Brittany D. McClure
The Valdosta Daily Times
Grey skies and and rough winds didn’t keep the thunder, or the United States Air Force Thunderbirds, from rolling in Saturday to celebrate the 2012 Legacy of Liberty Open House on Moody Air Force Base.
On behalf of the men and women of the 23d Wing and the 93d Air Ground Operations Wing, Moody opened its gates to extend gratitude to the community for all of the support for their airmen and their families.
From the local region and throughout the state, people came to Moody to witness a runway full of display planes and performances that included weapon demonstrations and free-fall parachuters.
“We live around Atlanta,” said Jeff Blair.
Blair and his wife, Amber, his 12-year-old daughter, Georgia, his 5-year-old son, Brody, and his 4-year-old son, Bryce, made the trip to Valdosta last night.
“We came for the kids. They love the airplanes,” said Blair.
Georgia was excited and delighted to make the trip as she wants to be in the Air Force one day.
“I just love all the planes,” said Georgia. “I want to be a pilot.”
Thirteen-year-old Katie Pickle and her family made the two-hour trip from Jakin, Ga., to explore the military base where her uncle served.
“My uncle was stationed here,” said Pickle. “That’s why we came.”
Pickle was in line to ride one of the most popular attractions of the day, the Navy Simulator.
“It holds 12 at a time ... and simulates a mission,” said Navy Diver Edmund Johnson with the Navy Recruiting Station in Valdosta.
Johnson said the simulator demonstrates how the Navy must work together as a team to complete a job.
Nine-year-old Anne Stalvey rode the simulator for the first time and had a blast.
“We went scuba diving and we were on some airplanes,” said Stalvey.
While the Air Force didn’t have a simulation machine, they did have the U.S. Air Force Honor Guard Drill Team from Washington, D.C. The team not only represents the Air Force’s mission, values and creed but also exemplifies how, like the Navy, each airman has to work together to get the job done.
The first performance of the day, the crowd gathered around to see the soldiers who moved so flawlessly with precision.
“You may applaud or cheer at any time, you will not break their concentration,” said the announcer as the drill team came before the crowd.
And cheer they did. After each flip of the hand, toss of the rifle, trick and illusion, the crowd clapped and cheered in awe at the solidarity of the men whose every movement struck with exacting speed.
The routine was so captivating that in the distance airmen stood atop large aircrafts above the crowd so they, too, could witness the majesty.
Following the drill team, a plane flew into the air dropping subtle fireworks which burst into light as the invocation honored men and women who are serving, served or lost their lives in the line of duty.
In true “go big or go home” fashion, the National Anthem was sung as a member of the Special Forces Association Jump Team made a free fall for 3,000 feet before deploying a parachute and American flag.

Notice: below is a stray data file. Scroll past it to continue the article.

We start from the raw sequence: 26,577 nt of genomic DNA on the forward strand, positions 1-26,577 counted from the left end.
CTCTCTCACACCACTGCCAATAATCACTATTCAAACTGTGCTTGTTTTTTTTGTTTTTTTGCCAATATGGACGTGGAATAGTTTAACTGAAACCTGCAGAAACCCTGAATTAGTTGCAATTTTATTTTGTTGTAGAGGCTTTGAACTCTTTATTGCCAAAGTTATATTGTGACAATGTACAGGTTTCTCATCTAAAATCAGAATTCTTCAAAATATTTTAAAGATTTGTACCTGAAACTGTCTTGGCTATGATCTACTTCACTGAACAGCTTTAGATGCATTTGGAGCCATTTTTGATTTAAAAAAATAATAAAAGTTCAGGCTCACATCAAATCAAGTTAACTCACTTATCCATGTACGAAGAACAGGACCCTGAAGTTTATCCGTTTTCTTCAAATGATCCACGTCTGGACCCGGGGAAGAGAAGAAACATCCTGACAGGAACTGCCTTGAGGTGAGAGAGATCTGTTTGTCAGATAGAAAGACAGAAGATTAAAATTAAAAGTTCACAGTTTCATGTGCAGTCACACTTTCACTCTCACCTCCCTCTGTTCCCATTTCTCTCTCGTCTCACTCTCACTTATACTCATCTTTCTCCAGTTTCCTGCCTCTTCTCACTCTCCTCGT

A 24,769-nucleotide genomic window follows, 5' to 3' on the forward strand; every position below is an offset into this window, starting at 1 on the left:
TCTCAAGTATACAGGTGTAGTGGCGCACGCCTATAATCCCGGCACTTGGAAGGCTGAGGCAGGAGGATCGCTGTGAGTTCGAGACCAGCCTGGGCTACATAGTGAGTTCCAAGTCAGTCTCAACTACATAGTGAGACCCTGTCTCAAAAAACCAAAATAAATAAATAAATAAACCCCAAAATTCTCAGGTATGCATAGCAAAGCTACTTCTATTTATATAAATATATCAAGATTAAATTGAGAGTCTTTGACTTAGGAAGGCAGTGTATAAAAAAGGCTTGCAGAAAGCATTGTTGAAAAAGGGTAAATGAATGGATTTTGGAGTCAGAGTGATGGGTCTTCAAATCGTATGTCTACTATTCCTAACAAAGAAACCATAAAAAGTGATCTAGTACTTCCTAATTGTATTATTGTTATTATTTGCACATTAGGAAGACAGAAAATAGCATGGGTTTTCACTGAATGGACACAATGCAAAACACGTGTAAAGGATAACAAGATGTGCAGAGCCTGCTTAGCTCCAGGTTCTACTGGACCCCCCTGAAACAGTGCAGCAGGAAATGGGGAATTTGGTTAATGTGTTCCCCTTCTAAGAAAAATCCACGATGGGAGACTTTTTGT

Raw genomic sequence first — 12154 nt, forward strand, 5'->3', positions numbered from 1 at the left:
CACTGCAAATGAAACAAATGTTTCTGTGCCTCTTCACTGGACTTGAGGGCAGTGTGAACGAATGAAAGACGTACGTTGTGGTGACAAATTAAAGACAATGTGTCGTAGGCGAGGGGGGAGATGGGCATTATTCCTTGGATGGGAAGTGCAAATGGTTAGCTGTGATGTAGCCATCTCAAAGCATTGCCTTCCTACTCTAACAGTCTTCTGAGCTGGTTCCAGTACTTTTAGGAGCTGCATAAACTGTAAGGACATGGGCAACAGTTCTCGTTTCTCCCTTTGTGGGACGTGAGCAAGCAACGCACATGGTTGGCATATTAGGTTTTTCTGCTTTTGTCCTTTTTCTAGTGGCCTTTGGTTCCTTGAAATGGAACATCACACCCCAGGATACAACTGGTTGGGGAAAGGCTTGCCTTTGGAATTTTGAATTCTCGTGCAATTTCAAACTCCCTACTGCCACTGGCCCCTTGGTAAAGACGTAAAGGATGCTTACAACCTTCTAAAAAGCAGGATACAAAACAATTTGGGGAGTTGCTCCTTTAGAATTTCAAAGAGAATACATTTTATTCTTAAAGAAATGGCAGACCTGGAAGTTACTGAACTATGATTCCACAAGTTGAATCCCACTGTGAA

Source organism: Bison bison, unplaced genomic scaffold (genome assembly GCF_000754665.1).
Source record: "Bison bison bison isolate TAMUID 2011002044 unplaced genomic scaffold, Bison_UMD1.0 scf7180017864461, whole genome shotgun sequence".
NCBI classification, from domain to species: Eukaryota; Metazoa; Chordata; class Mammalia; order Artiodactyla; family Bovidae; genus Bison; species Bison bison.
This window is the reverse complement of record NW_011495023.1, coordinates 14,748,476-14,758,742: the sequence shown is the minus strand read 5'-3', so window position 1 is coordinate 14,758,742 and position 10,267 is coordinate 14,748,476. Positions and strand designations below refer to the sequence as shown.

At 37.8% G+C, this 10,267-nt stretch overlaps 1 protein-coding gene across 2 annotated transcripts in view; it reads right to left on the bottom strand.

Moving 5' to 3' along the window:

The rest of the team — comprised of Department of Defense dependents, retired and active-duty military — followed with much applause and cheering from the crowd which lined the runway.
The variety of parachuters and performers were a good representation of the diversity of the military and civilian demonstrators throughout the runway at the open house.
One of the most
popular aircraft displays was an old Huey helicopter.
“This is a traveling
Vietnam-era Huey display,” said Doug Taylor with VFW Post 8433 of Cairo. “This was built in 1960.”
Taylor, who is retired from the Navy, was there with fellow VFW members Lee Harrison, retired Air Force, and George McKee, a retired Marine.
Taylor said the Huey was on the scrap line at Lively Aviation in Tallahassee, Fla.
“They had it on their junk line,” said Taylor.
Inside the old Huey behind a prop gun is where The Times caught up with helmet-wearing 4-year-old Jet Terrell.
“There’s really big planes out here,” said Terrell.
When asked what he looked forward to most, he only had one word.
“Thunderbirds!” Terrell exclaimed.
The Thunderbirds — a U.S. Air Force Air Demonstration Squadron that performs precision and aerial maneuvers demonstrating the capabilities of Air Force high-performance aircrafts to people throughout the world — seemed to be the attraction that drew the crowds Saturday.
Following an impressive list of plane demonstrations that ranged from a T-28 Navy aircraft carrier all the way to the Red Alert’s Viper-29 (the highest performance subsonic jet warbird on the airship market), the Thunderbirds performed in good company and performed last, but certainly not least.
Throughout the open house and the air show, guests witnessed some of the Air Force’s finest airmen and assets that spanned and covered more than 60 years of Air Force heritage. It certainly was a rare event and offers up-close and personal experiences that feel like once in a lifetime.
The 2012 Legacy of Liberty Open House on Moody Air Force Base is still open Sunday, Oct. 28. Gates open at 9 a.m. and performances will begin around 10:30 a.m. The event is completely free and fun for the whole family.